In The Workplace

Sometime ago, you wrote about the folly of conducting exit interviews of resigning employees. Instead, you recommended that managers must do the “stay” interview to check the workers’ motivational levels. Here are my questions: When do we start doing the “stay” interview? Is it when the manager is happy about the work of his people or when he’s not? How do we break the ice? What are the questions to be raised? — Just Asking.

There was a young man who took a shortcut home late one night through a cemetery. As he went running scared through the darkness, he accidentally fell into an open grave. He shouted for help, as he tried to scamper out of the hole, but to no avail. There was no one around to hear his agitated call. Knowing the futility of it all, he settled down for the night in one corner of the pitch black grave to wait for the morning sun.

A little while later, another person came to the same route through the cemetery, using the same shortcut and fell into the same grave. He started clawing and shouting and trying to get out just as the first fellow had done. Suddenly, the second fellow heard a voice out of the dark corner of the grave saying:

“You can’t get out of here.” But, he did!

Like the second fellow who fell into the grave, there’s nothing better for understanding the plight of your workers than to hear it directly from them. Get it straight from the first fellow, who is deep down the grave, instead of the second fellow who has already exited. What for? What’s the use? That’s why I abhor the practice of conducting exit interviews. Yes, it’s too late for you to do just that.

The employee has already resigned and there’s nothing you can do about it. That’s reactivity at its best. An exit interview is an exercise in futility as many resigned employees are not expected to tell you the truth or burn the bridge in the process, while they’re waiting for the release of their terminal pay, which takes time to process.

If management tries to woo back a resigned person, it would only create more problems than solutions. It could put the organization into a situation where management may be constrained to give in, which may be difficult to do. This happens when it comes to the issue of a pay raise, promotion or a combination of both.

Therefore, to answer your first question — the best way to conduct the “stay” interview is when everything is normal. It must be business as usual. Don’t do it when a worker has accomplished something or else, he may expect you to reciprocate right away. Likewise, don’t hold any “stay” interview when a person has goofed as it may give him the wrong impression.

Ideally, the “stay” interview must be done naturally as if you’re not doing it at all. You can do it spontaneously as you discuss updates with the individual employees. While you’re at it, you can reasonably interject certain questions to pick up clues or red flags as you probe deeper.

As to your second question, the happiness of people is determined by the majority and not by an individual employee. The best way to define this is through a regular employee opinion survey, which result is more believable, if you can guarantee the anonymity of employees and with a sample size of at least 90% of the total work force.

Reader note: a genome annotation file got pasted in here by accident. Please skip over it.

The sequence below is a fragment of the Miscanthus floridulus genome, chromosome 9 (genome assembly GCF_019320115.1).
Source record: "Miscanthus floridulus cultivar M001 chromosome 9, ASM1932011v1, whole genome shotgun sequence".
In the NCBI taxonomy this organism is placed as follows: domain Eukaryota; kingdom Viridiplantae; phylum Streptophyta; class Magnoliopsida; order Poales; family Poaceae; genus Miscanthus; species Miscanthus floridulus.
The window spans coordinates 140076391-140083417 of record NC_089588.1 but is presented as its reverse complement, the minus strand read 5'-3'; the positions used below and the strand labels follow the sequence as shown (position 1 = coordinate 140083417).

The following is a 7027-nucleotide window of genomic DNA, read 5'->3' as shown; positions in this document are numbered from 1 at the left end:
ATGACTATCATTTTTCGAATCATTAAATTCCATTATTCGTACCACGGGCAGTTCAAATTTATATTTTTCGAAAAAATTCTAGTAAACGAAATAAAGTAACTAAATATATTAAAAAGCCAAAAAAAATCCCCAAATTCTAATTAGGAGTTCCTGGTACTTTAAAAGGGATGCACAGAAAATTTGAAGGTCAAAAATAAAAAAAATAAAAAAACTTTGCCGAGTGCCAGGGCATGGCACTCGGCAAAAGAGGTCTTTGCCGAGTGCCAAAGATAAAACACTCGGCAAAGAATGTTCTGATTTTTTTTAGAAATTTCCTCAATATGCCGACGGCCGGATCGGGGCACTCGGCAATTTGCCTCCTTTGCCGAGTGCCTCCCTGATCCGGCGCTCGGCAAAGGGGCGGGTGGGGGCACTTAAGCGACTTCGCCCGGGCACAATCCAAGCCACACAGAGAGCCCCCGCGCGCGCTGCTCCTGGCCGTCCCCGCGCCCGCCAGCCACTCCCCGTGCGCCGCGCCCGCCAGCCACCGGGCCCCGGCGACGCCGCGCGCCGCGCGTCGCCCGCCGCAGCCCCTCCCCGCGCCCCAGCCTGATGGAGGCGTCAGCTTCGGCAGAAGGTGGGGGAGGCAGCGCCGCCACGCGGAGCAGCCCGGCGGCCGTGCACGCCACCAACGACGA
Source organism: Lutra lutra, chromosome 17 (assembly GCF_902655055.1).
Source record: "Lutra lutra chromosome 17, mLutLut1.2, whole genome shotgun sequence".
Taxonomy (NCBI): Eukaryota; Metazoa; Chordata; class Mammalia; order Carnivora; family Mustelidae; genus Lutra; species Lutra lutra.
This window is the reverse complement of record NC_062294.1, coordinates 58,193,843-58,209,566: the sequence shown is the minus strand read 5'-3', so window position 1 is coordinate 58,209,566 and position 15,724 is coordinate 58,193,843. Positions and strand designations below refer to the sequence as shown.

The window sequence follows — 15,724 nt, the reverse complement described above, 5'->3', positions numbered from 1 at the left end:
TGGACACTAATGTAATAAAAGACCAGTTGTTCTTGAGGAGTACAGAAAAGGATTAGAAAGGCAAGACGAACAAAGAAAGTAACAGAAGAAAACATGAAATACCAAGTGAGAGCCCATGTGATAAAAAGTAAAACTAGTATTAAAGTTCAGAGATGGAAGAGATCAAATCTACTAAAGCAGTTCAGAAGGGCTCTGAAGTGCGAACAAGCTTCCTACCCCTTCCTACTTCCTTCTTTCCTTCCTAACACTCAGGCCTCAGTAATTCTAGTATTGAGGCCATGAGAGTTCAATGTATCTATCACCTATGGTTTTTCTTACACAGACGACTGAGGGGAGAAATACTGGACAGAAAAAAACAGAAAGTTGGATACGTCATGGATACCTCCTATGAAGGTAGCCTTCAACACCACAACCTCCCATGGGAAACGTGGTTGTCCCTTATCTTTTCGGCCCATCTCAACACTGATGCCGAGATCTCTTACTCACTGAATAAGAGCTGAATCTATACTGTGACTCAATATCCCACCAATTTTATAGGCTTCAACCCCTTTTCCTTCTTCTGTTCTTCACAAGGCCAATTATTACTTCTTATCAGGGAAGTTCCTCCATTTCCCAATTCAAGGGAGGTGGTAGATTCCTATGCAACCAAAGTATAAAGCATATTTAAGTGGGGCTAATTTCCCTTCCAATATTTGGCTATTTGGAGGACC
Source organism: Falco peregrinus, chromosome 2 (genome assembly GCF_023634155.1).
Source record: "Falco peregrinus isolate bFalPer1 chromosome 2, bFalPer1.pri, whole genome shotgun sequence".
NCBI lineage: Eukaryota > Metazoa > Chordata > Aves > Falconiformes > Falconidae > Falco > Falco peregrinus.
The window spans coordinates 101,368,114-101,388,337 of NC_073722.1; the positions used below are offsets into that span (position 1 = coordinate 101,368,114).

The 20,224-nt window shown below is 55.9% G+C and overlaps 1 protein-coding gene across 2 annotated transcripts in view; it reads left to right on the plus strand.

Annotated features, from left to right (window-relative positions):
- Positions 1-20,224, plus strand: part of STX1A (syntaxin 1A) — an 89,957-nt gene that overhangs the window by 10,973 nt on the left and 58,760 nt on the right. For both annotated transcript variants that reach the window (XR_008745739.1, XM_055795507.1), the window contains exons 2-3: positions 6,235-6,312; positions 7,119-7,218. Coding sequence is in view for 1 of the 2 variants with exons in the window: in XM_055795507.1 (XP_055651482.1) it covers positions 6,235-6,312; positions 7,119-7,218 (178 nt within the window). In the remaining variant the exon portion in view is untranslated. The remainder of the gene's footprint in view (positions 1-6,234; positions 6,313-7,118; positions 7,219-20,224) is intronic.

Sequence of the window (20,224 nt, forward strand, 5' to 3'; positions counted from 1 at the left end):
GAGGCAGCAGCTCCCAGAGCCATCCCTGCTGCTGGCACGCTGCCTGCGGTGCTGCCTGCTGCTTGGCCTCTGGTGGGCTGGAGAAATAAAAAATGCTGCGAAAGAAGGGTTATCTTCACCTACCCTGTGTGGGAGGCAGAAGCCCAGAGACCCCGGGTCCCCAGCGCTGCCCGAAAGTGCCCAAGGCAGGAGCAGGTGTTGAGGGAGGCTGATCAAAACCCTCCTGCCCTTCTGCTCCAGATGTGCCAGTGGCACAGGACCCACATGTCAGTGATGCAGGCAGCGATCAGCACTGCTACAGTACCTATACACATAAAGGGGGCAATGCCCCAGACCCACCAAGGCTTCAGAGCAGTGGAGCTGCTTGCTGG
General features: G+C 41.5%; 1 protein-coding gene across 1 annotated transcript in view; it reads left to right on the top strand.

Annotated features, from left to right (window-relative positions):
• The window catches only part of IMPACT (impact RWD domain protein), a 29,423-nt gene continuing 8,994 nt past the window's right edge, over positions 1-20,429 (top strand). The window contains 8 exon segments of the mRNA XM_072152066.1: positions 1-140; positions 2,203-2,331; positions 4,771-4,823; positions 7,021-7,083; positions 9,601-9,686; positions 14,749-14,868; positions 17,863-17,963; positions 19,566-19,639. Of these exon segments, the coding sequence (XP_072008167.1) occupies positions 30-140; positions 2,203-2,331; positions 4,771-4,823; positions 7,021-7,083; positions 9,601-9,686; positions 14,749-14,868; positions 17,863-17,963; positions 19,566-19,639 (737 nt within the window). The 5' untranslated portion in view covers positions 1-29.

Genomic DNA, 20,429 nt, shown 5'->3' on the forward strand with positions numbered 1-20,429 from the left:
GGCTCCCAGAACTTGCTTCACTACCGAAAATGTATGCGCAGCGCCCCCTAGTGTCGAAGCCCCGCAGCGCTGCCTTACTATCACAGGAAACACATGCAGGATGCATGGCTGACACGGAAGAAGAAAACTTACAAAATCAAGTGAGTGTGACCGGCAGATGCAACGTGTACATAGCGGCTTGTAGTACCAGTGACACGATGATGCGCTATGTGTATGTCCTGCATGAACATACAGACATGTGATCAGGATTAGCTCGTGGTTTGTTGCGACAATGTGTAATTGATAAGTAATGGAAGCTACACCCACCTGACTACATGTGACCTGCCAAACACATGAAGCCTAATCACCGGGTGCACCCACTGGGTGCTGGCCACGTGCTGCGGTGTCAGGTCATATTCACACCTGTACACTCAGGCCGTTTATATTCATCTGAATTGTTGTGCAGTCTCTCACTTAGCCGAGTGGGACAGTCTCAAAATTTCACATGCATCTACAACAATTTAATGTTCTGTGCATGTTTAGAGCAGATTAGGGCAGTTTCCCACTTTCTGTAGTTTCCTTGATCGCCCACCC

On your third question, breaking the ice should not be difficult to do if you’ve a regular interaction with people. “Regular” here means almost on a daily basis. The point is to make things happen every day as a matter of habit. The Japanese have a term for it — asaichi or morning market. This allows the manager to meet his team, first thing in the morning for about 15 minutes or less to discuss general issues and let the team come out with all possible solutions during the day.

Last, what are the questions, issues, or topics to be raised in the “stay” interview? Here are some suggestions:

One, how can I help your tasks easy and more meaningful for you? Fast trackers are victims of boredom, especially if their jobs are repetitive. Therefore, discover ways to make their work fun and interesting.

Two, what is your career plan in the organization? Most people can be vague with their plans, but if they can see you as someone who is willing and sincere to help, then you may get the right answers.

Three, how would you like to be given the freedom to do your job well? This allows you to gauge if the worker is receptive to the idea of being freed from supervisory oversight, up to a certain extent.

Four, would you like to be transferred to a branch near your residence? The answer can be helpful to people if only to alleviate their daily hassles in commuting to work. This is one good example of zero-cash motivational strategy.

Five, what do you like best about my management style? What do you like the least? Seek and respect the workers’ opinion. And try to meet their expectations in the same way you expect them to do their jobs well.

Six, are you being treated fairly in this organization? How can we improve? If you don’t ask, you won’t know the answer. Hearing the answer is only one part of the equation. If you don’t agree with the answer, express the management position clearly.

Majority of our workers are reasonable human beings. They will accept it, if management has a rational approach to communicate its position under a two-way, proactive communication process with people.

This list of questions is not complete. You can create more questions. Whatever questions you have in mind, above all else, don’t try to deceive the workers by hiding behind a mantle of confidentiality. They can find out if you’re telling the truth or not. If this happens, it’s difficult to regain their trust.